Android 14 is full of new features, and most are behind the scenes. A few years after Google gave our favorite smartphones a facelift with Material U, the last two upgrades have focused on upgrading elements you might not think about every day. Security, privacy, and speed are three aspects in which Android 14 and Android 13 excel, but they are not the only ones. A new addition to gestures may change the way you think about swiping between apps, but you need to activate predictive back gestures to see it in action.

What is predictive back navigation in Android 14?

The predicted back navigation dates back to the Android 13 beta period. It’s a simple concept that’s surprisingly complex behind the scenes. It took more than a year of testing to become a full version of Google’s operating system. The idea is simple. Instead of showing a back arrow when you swipe back in an application, predictive back gestures show you what you’ll return to before you finish swiping.

It aims to solve a problem that has been plaguing Android since before the company switched full-time to its current gesture system with Android 10 in 2019. Although the back gesture (or button, on older, legacy smartphones) is useful for returning to the previous screen in a flash, it can be confusing. Sometimes, the Back button sends you to a page you didn’t expect. Sometimes it sends you to your homescreen without any reason.

Predictable backstage gestures change that. When you swipe backward in an app that supports predictive animations, you’ll see what you’re about to enter, whether it’s another menu or your homescreen. It’s taken a long time for Google to get these ready for primetime, but in Android 14, they’re finally here for everyone to see.

How to Activate Predictive Back Animation on Android 14

By default, predictive back animations are turned off in Android 14. Or they were in the beta program, which is still active as we are preparing this guide. That doesn’t mean it’ll always be this way, but it’s clear that, between hiding the setting from view and it taking over a year to launch, these gestures are here to stay.

If you want to try out the future of gesture navigation on Android 14, here’s how to turn it on in Developer Settings.

  1. Get a smartphone or tablet running Android 14. We use screenshots from the Pixel 7a, but we’ve also tested it on a Samsung Galaxy S23 Ultra with One UI 6. The steps should be the same regardless of device. You also need to use gesture navigation.
  2. Open your Settings menu. If you haven’t activated developer options on your phone, you’ll need to do so.
  3. search about phone section of your Settings menu, then scroll down to find your build number.
  4. Tap your build number several times until a prompt alerts you that developer options have been unlocked.
  5. return to main Adjustment menu,
  6. choose Developer Options From this list. About phone menu on Pixel 7a The main system settings menu on the Pixel 7a, with developer options unlocked.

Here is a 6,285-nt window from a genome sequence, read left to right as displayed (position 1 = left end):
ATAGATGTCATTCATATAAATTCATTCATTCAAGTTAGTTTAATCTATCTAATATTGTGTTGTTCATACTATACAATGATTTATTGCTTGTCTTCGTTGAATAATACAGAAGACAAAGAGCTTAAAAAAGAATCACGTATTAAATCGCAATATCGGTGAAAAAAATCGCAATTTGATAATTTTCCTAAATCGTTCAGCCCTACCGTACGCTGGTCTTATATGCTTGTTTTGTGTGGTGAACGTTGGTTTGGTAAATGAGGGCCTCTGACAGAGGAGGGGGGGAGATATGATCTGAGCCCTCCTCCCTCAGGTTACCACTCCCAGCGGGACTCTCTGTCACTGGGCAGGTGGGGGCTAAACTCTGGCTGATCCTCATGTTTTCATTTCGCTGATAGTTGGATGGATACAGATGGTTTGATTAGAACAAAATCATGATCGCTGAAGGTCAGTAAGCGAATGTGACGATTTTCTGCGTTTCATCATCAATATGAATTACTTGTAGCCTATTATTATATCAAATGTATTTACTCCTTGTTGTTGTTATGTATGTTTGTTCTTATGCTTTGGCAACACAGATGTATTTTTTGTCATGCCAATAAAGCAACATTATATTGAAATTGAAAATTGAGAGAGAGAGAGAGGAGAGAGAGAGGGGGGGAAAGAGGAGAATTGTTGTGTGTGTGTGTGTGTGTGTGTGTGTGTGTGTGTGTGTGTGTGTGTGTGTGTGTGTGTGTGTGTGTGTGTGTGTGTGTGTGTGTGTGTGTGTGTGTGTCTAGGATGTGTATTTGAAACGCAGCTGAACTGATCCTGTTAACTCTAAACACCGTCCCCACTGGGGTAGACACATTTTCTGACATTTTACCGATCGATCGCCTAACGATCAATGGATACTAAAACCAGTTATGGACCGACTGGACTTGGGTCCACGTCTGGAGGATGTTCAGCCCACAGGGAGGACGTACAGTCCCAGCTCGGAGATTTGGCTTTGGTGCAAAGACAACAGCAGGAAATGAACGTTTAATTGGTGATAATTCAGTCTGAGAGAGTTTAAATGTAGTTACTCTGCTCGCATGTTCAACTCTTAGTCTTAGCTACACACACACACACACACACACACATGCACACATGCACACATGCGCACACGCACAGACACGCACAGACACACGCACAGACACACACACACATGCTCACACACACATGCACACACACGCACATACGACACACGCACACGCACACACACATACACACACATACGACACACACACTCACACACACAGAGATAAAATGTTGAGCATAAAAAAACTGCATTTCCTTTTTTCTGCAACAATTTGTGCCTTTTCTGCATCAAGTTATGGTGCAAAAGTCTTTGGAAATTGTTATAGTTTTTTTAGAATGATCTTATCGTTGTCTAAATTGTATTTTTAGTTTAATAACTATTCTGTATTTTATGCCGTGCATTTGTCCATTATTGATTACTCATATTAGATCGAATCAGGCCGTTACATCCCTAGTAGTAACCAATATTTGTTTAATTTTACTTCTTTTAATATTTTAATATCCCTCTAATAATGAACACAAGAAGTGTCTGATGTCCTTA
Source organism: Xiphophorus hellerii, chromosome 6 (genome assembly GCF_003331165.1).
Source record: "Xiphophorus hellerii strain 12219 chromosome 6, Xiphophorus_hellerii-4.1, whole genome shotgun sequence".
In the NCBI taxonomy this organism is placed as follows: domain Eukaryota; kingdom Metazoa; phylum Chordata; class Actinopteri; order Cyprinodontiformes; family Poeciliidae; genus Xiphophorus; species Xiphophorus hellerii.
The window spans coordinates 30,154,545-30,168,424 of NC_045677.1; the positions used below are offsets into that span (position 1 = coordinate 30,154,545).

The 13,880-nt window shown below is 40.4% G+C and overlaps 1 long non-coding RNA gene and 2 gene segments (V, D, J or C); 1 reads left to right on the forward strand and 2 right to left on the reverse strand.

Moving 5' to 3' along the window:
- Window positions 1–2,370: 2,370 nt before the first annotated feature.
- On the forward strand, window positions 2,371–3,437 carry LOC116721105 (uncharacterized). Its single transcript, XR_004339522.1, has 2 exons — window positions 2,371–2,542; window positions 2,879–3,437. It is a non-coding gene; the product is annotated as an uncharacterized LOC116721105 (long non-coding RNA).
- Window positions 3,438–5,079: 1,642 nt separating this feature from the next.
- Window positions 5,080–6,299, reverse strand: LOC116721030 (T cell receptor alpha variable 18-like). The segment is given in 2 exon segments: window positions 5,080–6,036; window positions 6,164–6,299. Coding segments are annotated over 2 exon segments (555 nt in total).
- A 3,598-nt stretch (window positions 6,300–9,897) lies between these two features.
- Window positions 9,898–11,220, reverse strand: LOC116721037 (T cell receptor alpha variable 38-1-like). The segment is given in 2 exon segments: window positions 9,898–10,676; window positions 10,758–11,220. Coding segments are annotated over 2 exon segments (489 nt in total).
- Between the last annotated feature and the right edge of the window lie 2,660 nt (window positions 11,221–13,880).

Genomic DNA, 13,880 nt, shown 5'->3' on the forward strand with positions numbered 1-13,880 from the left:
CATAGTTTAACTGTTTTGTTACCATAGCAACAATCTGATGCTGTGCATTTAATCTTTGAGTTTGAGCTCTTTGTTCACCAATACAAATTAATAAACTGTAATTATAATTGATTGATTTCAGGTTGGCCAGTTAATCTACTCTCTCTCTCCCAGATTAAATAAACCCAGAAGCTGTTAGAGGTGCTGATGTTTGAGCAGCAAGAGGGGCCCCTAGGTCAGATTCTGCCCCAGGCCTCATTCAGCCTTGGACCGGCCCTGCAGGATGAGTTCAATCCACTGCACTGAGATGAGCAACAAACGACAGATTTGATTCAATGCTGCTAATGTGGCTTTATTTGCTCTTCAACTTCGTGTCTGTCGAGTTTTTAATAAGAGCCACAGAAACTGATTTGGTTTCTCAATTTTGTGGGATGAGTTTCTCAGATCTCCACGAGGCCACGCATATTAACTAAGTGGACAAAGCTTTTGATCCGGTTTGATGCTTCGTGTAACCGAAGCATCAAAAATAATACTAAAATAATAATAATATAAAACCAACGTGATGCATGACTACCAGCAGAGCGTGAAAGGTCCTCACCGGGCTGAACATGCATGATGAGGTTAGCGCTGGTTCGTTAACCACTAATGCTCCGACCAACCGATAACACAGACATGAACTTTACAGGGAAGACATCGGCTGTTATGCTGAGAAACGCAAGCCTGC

7. Predictive back animations are off by default, but you can activate them from this list. find either predictable back animation Scroll through this list or to the bottom of the list. These are some options above the Autofill category.
  8. Toggle it, then tap Ok At the prompt. This warning alerts you that this feature only works with software where their respective developers have included a specific option in their app’s manifest file. Under developer options on the Pixel 7a, predictive back animations are turned off. A hint explaining the predictive back gesture on the Pixel 7a

And all! The Settings menu is a great example of predictive back gestures in action, as swiping back from this menu flashes a preview of what’s to come on the screen.

Which apps support predictive back gestures on Android?

A GIF that shows how predictive back gestures work when swiping between multiple apps before returning home

It’s early days for this tool, and few apps support it. We mentioned Android’s Settings menu, but because Google is the team behind Android, that doesn’t mean all or most of its apps have this option activated. Photos, Chrome, Wallet, and many others don’t support this animation, but you’ll see it in many system apps, including Phone and Clock.

Even a handful of third-party apps have activated it. For example, Spotify and Reddit both show a preview of the homescreen, preventing potential mis-swipes if you want to stay within the app. That said, one can’t show previous menus within the app, which is unlike Google’s Clock app. Look for this to change once Android 14 becomes widely adopted.

A huge leap forward for the back gesture on Android

It may seem small, but it’s a huge improvement in quality of life for Android. You’ll never swipe back again, only to realize you’ve been taken to your homescreen without any explanation. Predictive back navigation, once more apps adopt it, will likely be seen as one of the bigger changes found in Android 14, although only time will tell.